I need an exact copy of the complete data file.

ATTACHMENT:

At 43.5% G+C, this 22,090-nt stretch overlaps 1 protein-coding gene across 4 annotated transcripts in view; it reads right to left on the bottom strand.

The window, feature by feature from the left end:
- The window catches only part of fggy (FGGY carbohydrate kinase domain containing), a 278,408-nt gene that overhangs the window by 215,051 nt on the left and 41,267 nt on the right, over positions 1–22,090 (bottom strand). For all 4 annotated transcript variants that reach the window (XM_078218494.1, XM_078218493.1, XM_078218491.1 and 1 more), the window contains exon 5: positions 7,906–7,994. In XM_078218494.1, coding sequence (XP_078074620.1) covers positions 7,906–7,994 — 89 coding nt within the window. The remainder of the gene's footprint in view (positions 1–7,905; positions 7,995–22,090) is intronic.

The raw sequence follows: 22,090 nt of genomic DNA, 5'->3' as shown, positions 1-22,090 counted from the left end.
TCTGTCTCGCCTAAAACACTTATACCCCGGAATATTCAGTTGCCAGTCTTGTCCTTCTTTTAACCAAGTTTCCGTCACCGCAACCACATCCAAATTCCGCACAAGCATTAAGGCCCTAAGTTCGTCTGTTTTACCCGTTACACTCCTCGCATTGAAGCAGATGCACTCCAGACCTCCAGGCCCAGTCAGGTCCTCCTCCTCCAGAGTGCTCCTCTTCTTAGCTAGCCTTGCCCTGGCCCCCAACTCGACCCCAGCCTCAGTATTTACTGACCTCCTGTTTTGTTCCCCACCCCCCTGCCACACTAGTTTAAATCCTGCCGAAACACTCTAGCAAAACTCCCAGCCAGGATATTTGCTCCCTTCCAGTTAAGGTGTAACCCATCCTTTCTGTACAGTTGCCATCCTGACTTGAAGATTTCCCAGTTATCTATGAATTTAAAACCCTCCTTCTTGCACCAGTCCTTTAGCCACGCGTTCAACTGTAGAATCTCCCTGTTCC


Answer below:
At 43.5% G+C, this 22,090-nt stretch overlaps 1 protein-coding gene across 4 annotated transcripts in view; it reads right to left on the bottom strand.

The window, feature by feature from the left end:
- The window catches only part of fggy (FGGY carbohydrate kinase domain containing), a 278,408-nt gene that overhangs the window by 215,051 nt on the left and 41,267 nt on the right, over positions 1–22,090 (bottom strand). For all 4 annotated transcript variants that reach the window (XM_078218494.1, XM_078218493.1, XM_078218491.1 and 1 more), the window contains exon 5: positions 7,906–7,994. In XM_078218494.1, coding sequence (XP_078074620.1) covers positions 7,906–7,994 — 89 coding nt within the window. The remainder of the gene's footprint in view (positions 1–7,905; positions 7,995–22,090) is intronic.

The raw sequence follows: 22,090 nt of genomic DNA, 5'->3' as shown, positions 1-22,090 counted from the left end.
TCTGTCTCGCCTAAAACACTTATACCCCGGAATATTCAGTTGCCAGTCTTGTCCTTCTTTTAACCAAGTTTCCGTCACCGCAACCACATCCAAATTCCGCACAAGCATTAAGGCCCTAAGTTCGTCTGTTTTACCCGTTACACTCCTCGCATTGAAGCAGATGCACTCCAGACCTCCAGGCCCAGTCAGGTCCTCCTCCTCCAGAGTGCTCCTCTTCTTAGCTAGCCTTGCCCTGGCCCCCAACTCGACCCCAGCCTCAGTATTTACTGACCTCCTGTTTTGTTCCCCACCCCCCTGCCACACTAGTTTAAATCCTGCCGAAACACTCTAGCAAAACTCCCAGCCAGGATATTTGCTCCCTTCCAGTTAAGGTGTAACCCATCCTTTCTGTACAGTTGCCATCCTGACTTGAAGATTTCCCAGTTATCTATGAATTTAAAACCCTCCTTCTTGCACCAGTCCTTTAGCCACGCGTTCAACTGTAGAATCTCCCTGTTCC